Ofsted finds improvements but exclusion rate of SEND children in Doncaster is 'too high'

Too many children with special educational needs in Doncaster are being permanently excluded from school but improvements for pupils with disabilities have been found across the board, an inspection has found.

By George Torr, Local Democracy Reporter
Tuesday, 23rd July 2019, 12:58 pm
Updated Wednesday, 24th July 2019, 7:15 pm
Services for SEND pupils are improving but exclusion rates are 'too high' Ofsted has found
Services for SEND pupils are improving but exclusion rates are 'too high' Ofsted has found

A recent Ofsted report said Doncaster Council and the NHS Clinical Commissioning Group (CCG) had made positive changes to the ‘quality of health, education and social care provision’ for SEND pupils and the ‘big picture’ was of ‘steady improvement’.

But the high number of exclusions and the low rates of absence were noted in the report.

Inspectors said rates of attendance in school are ‘too low’ for children and young people with SEND and ‘too many are persistently absent’.

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‘Positive links’ between the council and academy trusts were said to be having an impact on reducing fixed-term exclusions.

Doncaster education bosses told Ofsted have made sure that systems are in place to ‘pinpoint individual settings where absence is a particular issue’ but challenging headteachers and governors but inspectors found ‘improvements at this point are too slow’.

Inspectors also found children and young people with SEND by the end of Year 11 ‘make less progress’ from their individual starting points than all pupils nationally, and other pupils in Doncaster.

Although Ofsted found some gains of progress, the rate of improvement is ‘currently too slow’.

The council and CCG were praised for giving a ‘high priority in the borough’ to the opinions of children with SEND and noted they are ‘listened to and they are able to influence the services they receive’.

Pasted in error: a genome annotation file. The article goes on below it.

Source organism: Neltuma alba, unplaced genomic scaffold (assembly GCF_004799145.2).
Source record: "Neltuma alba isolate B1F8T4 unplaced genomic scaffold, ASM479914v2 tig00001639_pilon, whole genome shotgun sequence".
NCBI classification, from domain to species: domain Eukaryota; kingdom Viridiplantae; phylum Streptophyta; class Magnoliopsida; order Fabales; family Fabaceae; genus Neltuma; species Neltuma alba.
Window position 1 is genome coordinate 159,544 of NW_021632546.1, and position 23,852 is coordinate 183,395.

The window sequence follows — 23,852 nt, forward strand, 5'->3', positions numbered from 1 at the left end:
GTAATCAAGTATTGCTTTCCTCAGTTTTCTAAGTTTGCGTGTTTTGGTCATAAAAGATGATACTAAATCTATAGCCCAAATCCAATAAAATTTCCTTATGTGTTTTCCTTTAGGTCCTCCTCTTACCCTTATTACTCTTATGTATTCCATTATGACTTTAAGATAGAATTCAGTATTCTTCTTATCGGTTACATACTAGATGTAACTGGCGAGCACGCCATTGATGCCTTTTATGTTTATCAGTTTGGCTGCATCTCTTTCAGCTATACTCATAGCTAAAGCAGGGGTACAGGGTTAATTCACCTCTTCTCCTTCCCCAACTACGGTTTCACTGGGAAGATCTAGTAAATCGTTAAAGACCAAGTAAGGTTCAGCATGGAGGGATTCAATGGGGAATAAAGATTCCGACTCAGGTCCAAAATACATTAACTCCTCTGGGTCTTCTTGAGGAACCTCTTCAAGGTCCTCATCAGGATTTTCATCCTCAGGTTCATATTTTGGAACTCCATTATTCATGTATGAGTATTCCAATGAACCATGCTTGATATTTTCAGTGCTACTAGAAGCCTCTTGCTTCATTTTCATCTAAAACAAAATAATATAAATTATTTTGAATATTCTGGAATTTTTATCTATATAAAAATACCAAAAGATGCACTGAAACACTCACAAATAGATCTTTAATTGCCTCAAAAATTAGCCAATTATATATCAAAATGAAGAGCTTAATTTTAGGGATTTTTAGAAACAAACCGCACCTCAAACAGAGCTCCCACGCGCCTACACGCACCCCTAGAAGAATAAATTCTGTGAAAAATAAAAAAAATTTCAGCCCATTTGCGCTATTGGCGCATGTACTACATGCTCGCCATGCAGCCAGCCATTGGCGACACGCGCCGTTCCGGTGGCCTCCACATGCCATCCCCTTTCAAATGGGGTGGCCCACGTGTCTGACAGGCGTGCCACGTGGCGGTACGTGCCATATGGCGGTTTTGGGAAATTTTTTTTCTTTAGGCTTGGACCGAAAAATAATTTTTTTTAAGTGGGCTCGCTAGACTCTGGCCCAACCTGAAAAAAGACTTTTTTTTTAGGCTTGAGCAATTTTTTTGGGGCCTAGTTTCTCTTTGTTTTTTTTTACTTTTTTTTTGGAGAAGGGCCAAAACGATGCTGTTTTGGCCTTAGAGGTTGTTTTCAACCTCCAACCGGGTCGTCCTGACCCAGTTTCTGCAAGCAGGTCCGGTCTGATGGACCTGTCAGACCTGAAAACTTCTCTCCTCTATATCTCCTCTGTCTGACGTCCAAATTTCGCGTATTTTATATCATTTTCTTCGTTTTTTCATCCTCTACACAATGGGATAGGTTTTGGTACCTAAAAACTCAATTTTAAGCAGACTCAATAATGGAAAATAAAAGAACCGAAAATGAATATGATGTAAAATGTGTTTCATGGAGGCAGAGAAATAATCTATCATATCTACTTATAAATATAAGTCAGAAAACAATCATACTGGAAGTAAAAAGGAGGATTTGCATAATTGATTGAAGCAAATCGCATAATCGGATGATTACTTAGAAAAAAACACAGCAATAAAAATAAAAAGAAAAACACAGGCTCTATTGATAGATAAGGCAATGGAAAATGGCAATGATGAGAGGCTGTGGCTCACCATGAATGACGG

The report also found support for children aged 0 to five years is ‘cohesive and coherent’.

Frontline practitioners in early years services were said to ‘show a clear commitment to improving health, education and care provision’ for young children with SEND.

Coun Nuala Fennelly, cabinet member for children, young people and schools said: “This is a positive outlook for our children and families in Doncaster who need our support to live happy and fulfilling lives.

“As the statutory lead, it is encouraging to see an improving picture for the most vulnerable children in our borough. We all need to be working together, as partners, and this report highlights how strong we are at this and how our close partnership working has improved our services in this area and puts the needs of children and young people first.

“We are acting quickly to look at all the service areas where we can carry on improving. We are committed to promoting what support is available so families and professionals know where to turn to for help and guidance.”

Jackie Pederson, chief officer at NHS Doncaster CCG added: “It is great to see that the positive work that has taken place in Doncaster to improve health and care services for children and young people with special educational needs and disabilities has been recognised.

“The report includes a number of helpful recommendations and we will continue to work closely with Doncaster Council to address these to further improve health and care services for children, young people and their families.”